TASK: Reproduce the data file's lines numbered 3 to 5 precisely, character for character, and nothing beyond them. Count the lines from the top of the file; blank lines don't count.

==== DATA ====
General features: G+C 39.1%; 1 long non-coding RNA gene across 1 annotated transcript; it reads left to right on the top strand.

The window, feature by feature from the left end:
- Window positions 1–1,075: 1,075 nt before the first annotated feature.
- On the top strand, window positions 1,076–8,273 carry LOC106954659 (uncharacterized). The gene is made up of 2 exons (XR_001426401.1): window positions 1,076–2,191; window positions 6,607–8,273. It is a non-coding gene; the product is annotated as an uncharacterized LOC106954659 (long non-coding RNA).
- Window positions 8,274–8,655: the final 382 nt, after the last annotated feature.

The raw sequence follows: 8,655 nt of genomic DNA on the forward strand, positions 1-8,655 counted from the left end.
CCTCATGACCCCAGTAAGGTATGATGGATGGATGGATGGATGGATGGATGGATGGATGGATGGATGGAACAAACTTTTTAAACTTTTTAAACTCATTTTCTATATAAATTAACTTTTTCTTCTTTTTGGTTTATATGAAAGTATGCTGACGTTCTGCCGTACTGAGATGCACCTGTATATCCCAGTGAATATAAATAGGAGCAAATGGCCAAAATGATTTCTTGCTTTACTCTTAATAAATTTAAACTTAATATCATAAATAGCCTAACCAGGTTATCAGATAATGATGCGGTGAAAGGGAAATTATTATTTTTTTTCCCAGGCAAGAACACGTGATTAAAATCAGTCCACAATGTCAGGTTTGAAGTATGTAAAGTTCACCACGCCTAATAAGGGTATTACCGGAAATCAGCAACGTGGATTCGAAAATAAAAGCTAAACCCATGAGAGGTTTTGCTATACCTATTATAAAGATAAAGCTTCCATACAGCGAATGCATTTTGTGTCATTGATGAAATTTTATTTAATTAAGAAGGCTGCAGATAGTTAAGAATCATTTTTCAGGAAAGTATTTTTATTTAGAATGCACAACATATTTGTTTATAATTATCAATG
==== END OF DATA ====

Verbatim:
- Window positions 1–1,075: 1,075 nt before the first annotated feature.
- On the top strand, window positions 1,076–8,273 carry LOC106954659 (uncharacterized). The gene is made up of 2 exons (XR_001426401.1): window positions 1,076–2,191; window positions 6,607–8,273. It is a non-coding gene; the product is annotated as an uncharacterized LOC106954659 (long non-coding RNA).
- Window positions 8,274–8,655: the final 382 nt, after the last annotated feature.